NAS devices increase storage-on-the-fly capabilities, which you can use to redirect network traffic and reduce the need to add more network nodes. Enterprise managers can offload high-bandwidth file-serving tasks from the network server, reducing latency, which might interfere with critical business tasks such as application handling and e-mail. NAS flexibility lets you add storage wherever you need it, even to remote locations. Finally, with NAS, you can perform backups without affecting network server performance.
- Facilitates data sharing
The modern network is a heterogeneous environment, and NAS lets you connect to multiple operating systems and share data among disparate clients and servers. NAS supports both the Network File System (NFS) protocol for UNIX and the Common Internet File System (CIFS) for Microsoft to facilitate this cross-platform data sharing.
- Consolidates information
The biggest single benefit of a SAN is that it lets you consolidate a huge amount of information into a centralized storage network. The SAN connects all the storage and offloads the network traffic associated with storage access onto the separate network. This translates into lower latency and more efficient resource utilization.
- Faster data retrieval
The fibre channel upon which SAN is based uses an arbitrated loop, which provides true 100-Mbps data speeds. Compare these numbers to today’s SCSI technology, which provides mainly speeds of 40 or 80 Mbps, and you have significantly faster data speeds. However, newer SCSI technology is being developed that promises to bring SCSI speeds to near parity. SANs can also support a nearly limitless number of devices if your company is willing to invest in the infrastructure (servers, multiplexers, bridges, and storage devices).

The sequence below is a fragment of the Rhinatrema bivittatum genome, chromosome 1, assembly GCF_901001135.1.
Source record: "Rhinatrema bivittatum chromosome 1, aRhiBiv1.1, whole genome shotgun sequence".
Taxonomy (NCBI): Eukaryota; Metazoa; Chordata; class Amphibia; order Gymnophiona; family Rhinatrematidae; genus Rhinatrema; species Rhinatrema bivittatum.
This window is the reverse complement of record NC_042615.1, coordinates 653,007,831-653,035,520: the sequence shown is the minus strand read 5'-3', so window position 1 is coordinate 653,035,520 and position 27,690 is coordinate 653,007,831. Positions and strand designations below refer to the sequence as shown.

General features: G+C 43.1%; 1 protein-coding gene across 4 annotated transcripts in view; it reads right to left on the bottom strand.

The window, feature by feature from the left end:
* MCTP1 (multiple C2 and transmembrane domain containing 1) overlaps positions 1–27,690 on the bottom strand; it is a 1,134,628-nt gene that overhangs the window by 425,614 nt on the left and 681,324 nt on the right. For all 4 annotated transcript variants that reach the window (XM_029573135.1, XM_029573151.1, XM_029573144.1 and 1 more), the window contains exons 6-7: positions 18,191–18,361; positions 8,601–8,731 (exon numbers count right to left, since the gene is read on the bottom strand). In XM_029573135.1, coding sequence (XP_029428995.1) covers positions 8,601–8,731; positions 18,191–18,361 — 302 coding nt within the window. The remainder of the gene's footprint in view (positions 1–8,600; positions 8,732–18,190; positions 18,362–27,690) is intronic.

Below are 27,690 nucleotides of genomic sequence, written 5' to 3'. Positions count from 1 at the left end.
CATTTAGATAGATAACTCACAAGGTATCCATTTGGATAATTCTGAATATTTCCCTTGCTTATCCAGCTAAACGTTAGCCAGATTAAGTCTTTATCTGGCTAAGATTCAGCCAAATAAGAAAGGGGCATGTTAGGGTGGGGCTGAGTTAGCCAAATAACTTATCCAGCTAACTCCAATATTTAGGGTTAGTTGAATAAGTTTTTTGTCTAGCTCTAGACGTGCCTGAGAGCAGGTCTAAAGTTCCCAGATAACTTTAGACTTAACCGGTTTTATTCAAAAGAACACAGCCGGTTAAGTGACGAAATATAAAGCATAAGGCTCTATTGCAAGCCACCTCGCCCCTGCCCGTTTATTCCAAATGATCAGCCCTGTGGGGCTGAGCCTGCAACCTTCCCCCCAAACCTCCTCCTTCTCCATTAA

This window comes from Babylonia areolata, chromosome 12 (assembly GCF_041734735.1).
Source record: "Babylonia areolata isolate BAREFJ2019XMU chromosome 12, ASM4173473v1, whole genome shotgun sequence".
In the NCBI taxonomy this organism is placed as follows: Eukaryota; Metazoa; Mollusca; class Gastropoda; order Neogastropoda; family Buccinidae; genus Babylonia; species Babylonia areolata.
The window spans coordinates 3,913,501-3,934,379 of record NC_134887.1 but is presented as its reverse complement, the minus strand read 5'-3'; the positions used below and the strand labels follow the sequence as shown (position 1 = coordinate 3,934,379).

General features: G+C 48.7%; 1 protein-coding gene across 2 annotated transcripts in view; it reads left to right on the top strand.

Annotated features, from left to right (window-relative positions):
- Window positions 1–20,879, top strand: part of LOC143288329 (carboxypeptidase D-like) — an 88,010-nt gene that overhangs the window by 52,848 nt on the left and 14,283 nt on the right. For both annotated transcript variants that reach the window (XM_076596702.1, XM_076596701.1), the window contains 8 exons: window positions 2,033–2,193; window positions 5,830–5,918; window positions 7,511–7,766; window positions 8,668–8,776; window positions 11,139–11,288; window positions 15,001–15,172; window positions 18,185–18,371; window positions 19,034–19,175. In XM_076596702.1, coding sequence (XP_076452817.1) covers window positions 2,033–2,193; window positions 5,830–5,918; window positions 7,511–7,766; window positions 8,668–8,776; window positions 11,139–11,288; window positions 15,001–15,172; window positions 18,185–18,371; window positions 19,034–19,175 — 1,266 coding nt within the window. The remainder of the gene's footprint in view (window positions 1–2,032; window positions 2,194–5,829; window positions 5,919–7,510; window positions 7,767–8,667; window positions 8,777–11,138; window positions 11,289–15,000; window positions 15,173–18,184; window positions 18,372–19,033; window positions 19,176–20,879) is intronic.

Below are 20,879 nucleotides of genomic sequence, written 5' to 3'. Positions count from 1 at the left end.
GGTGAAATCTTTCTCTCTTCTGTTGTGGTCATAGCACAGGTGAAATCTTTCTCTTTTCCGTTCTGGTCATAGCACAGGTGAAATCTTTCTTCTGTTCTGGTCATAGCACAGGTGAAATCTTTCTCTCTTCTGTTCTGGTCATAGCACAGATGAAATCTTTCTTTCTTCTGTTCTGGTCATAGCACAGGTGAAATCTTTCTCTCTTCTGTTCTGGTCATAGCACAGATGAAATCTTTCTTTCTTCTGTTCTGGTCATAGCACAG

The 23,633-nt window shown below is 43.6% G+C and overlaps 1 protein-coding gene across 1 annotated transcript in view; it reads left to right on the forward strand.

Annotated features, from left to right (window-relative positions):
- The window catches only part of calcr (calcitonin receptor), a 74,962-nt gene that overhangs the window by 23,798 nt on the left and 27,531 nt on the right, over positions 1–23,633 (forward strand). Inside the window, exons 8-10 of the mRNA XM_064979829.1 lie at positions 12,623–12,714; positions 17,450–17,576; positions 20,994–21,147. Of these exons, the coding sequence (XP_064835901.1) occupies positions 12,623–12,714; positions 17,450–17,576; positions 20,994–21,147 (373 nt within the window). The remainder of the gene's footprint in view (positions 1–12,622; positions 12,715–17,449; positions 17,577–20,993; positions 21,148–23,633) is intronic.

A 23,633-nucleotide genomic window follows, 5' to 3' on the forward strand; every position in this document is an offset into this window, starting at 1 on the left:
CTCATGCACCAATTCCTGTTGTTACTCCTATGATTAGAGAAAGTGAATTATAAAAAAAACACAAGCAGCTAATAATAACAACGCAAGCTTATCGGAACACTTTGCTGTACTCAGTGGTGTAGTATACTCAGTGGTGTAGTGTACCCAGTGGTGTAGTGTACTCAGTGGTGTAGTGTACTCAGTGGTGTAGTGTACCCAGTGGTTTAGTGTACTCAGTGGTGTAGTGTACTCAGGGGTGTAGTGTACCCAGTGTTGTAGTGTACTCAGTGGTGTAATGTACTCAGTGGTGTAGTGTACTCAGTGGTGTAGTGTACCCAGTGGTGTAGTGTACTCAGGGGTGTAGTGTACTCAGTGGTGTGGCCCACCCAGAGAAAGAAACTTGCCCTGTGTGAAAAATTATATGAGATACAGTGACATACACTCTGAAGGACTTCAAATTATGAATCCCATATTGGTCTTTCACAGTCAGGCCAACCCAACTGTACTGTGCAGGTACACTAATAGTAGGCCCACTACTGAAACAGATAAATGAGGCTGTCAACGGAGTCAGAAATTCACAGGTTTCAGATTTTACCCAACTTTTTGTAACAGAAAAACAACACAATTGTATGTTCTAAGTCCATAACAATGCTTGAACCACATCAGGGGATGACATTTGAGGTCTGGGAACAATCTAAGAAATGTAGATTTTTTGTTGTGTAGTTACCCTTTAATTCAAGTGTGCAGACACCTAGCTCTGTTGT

- Easier backup and recovery
SANs make it easier for companies to make backups and effect disaster recovery. Data can be mirrored to a remote location for seamless disaster recovery or backed up quickly to another location without affecting network speeds. With a SAN, you can save gigabytes of data in a matter of hours. In addition, SANs provide a variety of network-enabled techniques—such as alternate pathing, clustering, failover, mirroring, and replication—that protect against data loss and improve the availability of information.
- Exceptional scalability
A SAN, with its inherent and almost unlimited scalability, is a particularly good choice for networks that grow quickly or have sporadic needs for higher storage capacity levels. With repartitioning and management tools, network administrators can reallocate storage space from one server to another simply by repartitioning the SAN. Repartitioning assigns storage space to a network server instead of directly connecting storage space to a network server.
However, SANs do have their limitations. The cost of entry is high, with a medium-size SAN costing as much as $250,000. In addition, a lack of standards presents huge interoperability issues that vendors are just beginning to address.
The buying decision checklist